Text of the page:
Page:Popular Science Monthly Volume 60.djvu/578

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recognition to sciences other than those commonly called natural and exact, the conditions that prompted the establishment in England of a special Academy may lead to a similar undertaking in the United States. The national societies devoted to history, economics, philology, archeology and the like fill most of the important functions that were formerly exercised by a national academy, but there appears to be as much reason for the students of these sciences to unite in a national academy as there is in the case of the natural sciences. There seems also reason to suppose that the societies referred to will form some basis of cooperation as the natural sciences have done by uniting in the American Association. Whether all the sciences should unite in one national academy and in one national association or whether they should divide into two separate groups is certainly a question of considerable importance.


Drs. F. G. Novy and P. C. Freer, of the University of Michigan, presented at the Chicago meeting of the American Society of Bacteriologists an important paper that has been extensively, but not very accurately, reported in the daily papers. The authors stated that their investigation was begun with the object of finding the correct explanation of the action of metals and of sunlight upon bacteria. Certain metals, such as gold and copper, exert a marked inhibiting and even germicidal effect upon some bacteria, but the interpretation of the results has not been wholly satisfactory. The fact that various surfaces, such as metals and fabrics, exert a marked effect upon the formation of benzoyl acetyl peroxide was established by the authors and served as a basis for the Adew that metals act upon bacteria by giving rise to energetic peroxides, which, of necessity, must be more active than ordinary peroxides. The action of sunlight has been ascribed by different workers to hydrogen peroxide, but the destructive action observed is greater than that which can be credited to this body. In order to substantiate the theory of the authors regarding the action of metals and of sunlight, it was deemed necessary to investigate the action of a number of known organic peroxides. The results show that some of these bodies, such as aceton peroxide and dibenzoyl peroxide, are wholly inert. On the other hand, solutions of diacetyl, benzoyl acetyl, and of benzoyl hydrogen peroxides, and of phthalmonoperacid, exert pronounced and even remarkable germicidal properties. With reference to diacetyl peroxides and benzoyl acetyl peroxide, it was shown that the bodies themselves are chemically and bacterially inert, but on contact with water they undergo hydrolysis and give rise to the extremely energetic acetyl hydrogen and benzoyl hydrogen peroxides. A solution of these peroxides (1:3,000) is capable of destroying all pathogenic bacteria. Cholera and typhoid germs added to tap water are promptly destroyed by the addition of one part of peroxide to 100,000 parts of water. The authors point out the probable value of these peroxides in the prevention and cure of these and allied diseases. The destruction of bacteria in the mouth and saliva takes place with extraordinary rapidity and the reagents have shown themselves useful in diseases of the mouth. The powerful effects of the organic peroxides is not explainable as due to nascent oxygen, since a solution of hydrogen peroxide, which will produce equal germicidal action, contains one or even two hundred times as much nascent oxygen. The authors incline to the belief that the acetyl and benzoyl ions are the active agents.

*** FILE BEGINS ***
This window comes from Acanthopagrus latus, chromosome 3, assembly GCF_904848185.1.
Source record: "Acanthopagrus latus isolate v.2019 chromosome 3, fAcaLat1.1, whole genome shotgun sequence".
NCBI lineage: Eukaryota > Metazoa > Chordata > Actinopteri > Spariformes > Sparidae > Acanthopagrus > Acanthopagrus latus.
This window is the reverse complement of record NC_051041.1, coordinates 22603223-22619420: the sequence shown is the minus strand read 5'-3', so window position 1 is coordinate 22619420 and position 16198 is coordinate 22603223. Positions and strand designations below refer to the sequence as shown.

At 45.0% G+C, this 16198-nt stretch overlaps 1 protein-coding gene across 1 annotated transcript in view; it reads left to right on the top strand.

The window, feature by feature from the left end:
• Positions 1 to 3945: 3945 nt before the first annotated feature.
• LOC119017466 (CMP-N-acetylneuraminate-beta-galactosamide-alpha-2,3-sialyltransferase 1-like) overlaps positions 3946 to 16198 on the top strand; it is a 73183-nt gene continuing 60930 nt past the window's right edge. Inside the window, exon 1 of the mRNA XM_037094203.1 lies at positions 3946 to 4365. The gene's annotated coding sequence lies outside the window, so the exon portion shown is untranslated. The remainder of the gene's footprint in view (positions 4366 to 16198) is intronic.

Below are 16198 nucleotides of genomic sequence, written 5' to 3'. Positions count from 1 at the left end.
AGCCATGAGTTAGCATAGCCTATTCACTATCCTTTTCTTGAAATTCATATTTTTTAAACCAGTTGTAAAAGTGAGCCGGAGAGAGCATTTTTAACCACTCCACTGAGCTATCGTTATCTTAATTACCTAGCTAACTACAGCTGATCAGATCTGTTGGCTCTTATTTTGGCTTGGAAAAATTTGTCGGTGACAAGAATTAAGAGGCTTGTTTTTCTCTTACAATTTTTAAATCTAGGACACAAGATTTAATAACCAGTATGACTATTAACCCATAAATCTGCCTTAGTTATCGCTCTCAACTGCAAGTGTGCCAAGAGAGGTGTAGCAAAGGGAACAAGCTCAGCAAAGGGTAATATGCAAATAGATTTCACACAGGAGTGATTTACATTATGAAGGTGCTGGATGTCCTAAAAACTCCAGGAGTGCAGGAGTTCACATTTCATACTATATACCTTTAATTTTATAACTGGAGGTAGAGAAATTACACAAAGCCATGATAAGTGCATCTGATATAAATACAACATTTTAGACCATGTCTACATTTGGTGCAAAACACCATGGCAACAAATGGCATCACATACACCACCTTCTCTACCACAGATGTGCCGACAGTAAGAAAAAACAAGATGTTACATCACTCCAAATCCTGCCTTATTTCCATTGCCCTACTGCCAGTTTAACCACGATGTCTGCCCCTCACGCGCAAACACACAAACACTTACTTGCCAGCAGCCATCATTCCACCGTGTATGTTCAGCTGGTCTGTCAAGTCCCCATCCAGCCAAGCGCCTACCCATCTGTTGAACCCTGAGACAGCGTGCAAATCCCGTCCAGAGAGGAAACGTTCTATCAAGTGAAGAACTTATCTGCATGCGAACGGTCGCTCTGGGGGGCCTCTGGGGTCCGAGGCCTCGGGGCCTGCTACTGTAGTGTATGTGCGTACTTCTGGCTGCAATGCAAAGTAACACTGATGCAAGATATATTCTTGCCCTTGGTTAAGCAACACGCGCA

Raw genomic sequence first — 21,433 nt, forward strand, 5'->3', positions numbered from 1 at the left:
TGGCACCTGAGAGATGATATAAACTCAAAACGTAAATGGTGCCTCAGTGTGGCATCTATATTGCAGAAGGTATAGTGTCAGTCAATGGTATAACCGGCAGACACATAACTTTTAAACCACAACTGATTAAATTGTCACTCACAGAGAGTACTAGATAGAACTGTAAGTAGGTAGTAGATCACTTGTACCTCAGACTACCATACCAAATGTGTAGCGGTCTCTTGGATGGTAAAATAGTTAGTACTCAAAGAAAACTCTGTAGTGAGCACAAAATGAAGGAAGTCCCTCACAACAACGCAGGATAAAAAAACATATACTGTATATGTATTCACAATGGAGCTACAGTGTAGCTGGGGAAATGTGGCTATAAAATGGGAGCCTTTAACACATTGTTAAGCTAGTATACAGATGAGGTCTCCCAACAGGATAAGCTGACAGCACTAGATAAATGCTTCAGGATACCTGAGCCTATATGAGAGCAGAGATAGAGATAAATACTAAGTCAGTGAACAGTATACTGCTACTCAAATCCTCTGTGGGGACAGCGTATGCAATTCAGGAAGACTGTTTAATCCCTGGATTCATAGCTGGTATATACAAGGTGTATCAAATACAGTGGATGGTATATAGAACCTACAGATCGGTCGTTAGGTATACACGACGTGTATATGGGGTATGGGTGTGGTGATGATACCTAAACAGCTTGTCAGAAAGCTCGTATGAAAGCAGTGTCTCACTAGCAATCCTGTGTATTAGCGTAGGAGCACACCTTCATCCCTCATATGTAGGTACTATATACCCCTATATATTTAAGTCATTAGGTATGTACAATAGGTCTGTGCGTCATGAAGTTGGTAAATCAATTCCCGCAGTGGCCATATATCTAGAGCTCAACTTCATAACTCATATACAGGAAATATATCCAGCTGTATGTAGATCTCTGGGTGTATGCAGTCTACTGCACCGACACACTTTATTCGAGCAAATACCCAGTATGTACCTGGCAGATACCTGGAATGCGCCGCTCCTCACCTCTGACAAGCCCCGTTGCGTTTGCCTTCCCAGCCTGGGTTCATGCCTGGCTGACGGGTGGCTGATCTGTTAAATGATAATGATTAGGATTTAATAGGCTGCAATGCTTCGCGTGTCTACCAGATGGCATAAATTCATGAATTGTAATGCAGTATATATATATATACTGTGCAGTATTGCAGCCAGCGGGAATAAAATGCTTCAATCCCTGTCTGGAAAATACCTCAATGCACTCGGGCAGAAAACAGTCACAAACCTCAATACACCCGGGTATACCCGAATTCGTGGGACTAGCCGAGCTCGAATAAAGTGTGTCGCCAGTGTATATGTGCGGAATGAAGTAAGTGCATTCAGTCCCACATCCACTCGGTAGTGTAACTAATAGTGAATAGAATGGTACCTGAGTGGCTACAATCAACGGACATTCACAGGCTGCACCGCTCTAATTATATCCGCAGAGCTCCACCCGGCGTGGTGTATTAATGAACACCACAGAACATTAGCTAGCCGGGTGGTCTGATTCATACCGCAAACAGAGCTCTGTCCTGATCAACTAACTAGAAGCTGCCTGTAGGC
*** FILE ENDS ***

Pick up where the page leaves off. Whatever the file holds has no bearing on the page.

Professor S. I. Bailey, of the Harvard College Observatory, presented a